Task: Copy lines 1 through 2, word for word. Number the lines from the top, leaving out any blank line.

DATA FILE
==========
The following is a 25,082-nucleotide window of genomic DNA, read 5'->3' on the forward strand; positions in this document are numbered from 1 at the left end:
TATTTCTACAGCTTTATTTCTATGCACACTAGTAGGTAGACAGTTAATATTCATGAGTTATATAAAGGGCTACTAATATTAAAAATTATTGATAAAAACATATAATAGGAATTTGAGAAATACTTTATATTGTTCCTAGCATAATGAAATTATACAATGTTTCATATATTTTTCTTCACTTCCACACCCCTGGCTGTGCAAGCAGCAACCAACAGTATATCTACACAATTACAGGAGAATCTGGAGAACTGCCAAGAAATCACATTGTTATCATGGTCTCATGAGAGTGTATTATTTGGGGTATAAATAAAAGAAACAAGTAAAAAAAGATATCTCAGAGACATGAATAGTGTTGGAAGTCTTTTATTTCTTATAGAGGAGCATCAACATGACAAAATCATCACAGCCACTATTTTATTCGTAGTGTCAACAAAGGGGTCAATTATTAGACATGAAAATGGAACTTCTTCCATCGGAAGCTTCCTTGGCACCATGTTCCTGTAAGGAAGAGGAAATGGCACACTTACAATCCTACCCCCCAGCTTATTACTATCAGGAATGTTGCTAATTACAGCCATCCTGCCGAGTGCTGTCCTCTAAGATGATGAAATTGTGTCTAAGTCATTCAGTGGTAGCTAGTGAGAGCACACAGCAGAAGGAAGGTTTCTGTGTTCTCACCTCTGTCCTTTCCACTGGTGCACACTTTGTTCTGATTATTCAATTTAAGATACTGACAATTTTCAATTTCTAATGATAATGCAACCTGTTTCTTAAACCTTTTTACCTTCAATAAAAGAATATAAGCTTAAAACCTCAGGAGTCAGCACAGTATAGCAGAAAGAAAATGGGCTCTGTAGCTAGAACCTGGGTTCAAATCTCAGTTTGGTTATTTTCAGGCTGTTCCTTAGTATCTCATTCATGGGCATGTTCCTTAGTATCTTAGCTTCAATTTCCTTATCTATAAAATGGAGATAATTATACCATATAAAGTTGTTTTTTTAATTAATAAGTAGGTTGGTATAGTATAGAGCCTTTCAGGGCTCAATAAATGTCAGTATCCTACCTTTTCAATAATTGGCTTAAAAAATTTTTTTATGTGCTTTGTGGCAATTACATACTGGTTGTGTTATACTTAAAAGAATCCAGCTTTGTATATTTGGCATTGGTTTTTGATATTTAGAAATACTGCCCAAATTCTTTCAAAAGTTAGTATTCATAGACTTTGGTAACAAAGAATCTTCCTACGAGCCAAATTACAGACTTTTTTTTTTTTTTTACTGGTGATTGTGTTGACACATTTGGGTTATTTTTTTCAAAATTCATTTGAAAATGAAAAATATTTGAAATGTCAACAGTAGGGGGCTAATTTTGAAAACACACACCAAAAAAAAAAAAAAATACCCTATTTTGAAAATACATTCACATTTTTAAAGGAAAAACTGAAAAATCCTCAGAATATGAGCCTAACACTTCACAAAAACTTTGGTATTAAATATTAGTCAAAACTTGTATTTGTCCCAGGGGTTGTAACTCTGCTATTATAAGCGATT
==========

The following is a 25,082-nucleotide window of genomic DNA, read 5'->3' on the forward strand; positions in this document are numbered from 1 at the left end:
TATTTCTACAGCTTTATTTCTATGCACACTAGTAGGTAGACAGTTAATATTCATGAGTTATATAAAGGGCTACTAATATTAAAAATTATTGATAAAAACATATAATAGGAATTTGAGAAATACTTTATATTGTTCCTAGCATAATGAAATTATACAATGTTTCATATATTTTTCTTCACTTCCACACCCCTGGCTGTGCAAGCAGCAACCAACAGTATATCTACACAATTACAGGAGAATCTGGAGAACTGCCAAGAAATCACATTGTTATCATGGTCTCATGAGAGTGTATTATTTGGGGTATAAATAAAAGAAACAAGTAAAAAAAGATATCTCAGAGACATGAATAGTGTTGGAAGTCTTTTATTTCTTATAGAGGAGCATCAACATGACAAAATCATCACAGCCACTATTTTATTCGTAGTGTCAACAAAGGGGTCAATTATTAGACATGAAAATGGAACTTCTTCCATCGGAAGCTTCCTTGGCACCATGTTCCTGTAAGGAAGAGGAAATGGCACACTTACAATCCTACCCCCCAGCTTATTACTATCAGGAATGTTGCTAATTACAGCCATCCTGCCGAGTGCTGTCCTCTAAGATGATGAAATTGTGTCTAAGTCATTCAGTGGTAGCTAGTGAGAGCACACAGCAGAAGGAAGGTTTCTGTGTTCTCACCTCTGTCCTTTCCACTGGTGCACACTTTGTTCTGATTATTCAATTTAAGATACTGACAATTTTCAATTTCTAATGATAATGCAACCTGTTTCTTAAACCTTTTTACCTTCAATAAAAGAATATAAGCTTAAAACCTCAGGAGTCAGCACAGTATAGCAGAAAGAAAATGGGCTCTGTAGCTAGAACCTGGGTTCAAATCTCAGTTTGGTTATTTTCAGGCTGTTCCTTAGTATCTCATTCATGGGCATGTTCCTTAGTATCTTAGCTTCAATTTCCTTATCTATAAAATGGAGATAATTATACCATATAAAGTTGTTTTTTTAATTAATAAGTAGGTTGGTATAGTATAGAGCCTTTCAGGGCTCAATAAATGTCAGTATCCTACCTTTTCAATAATTGGCTTAAAAAATTTTTTTATGTGCTTTGTGGCAATTACATACTGGTTGTGTTATACTTAAAAGAATCCAGCTTTGTATATTTGGCATTGGTTTTTGATATTTAGAAATACTGCCCAAATTCTTTCAAAAGTTAGTATTCATAGACTTTGGTAACAAAGAATCTTCCTACGAGCCAAATTACAGACTTTTTTTTTTTTTTTACTGGTGATTGTGTTGACACATTTGGGTTATTTTTTTCAAAATTCATTTGAAAATGAAAAATATTTGAAATGTCAACAGTAGGGGGCTAATTTTGAAAACACACACCAAAAAAAAAAAAAAATACCCTATTTTGAAAATACATTCACATTTTTAAAGGAAAAACTGAAAAATCCTCAGAATATGAGCCTAACACTTCACAAAAACTTTGGTATTAAATATTAGTCAAAACTTGTATTTGTCCCAGGGGTTGTAACTCTGCTATTATAAGCGATT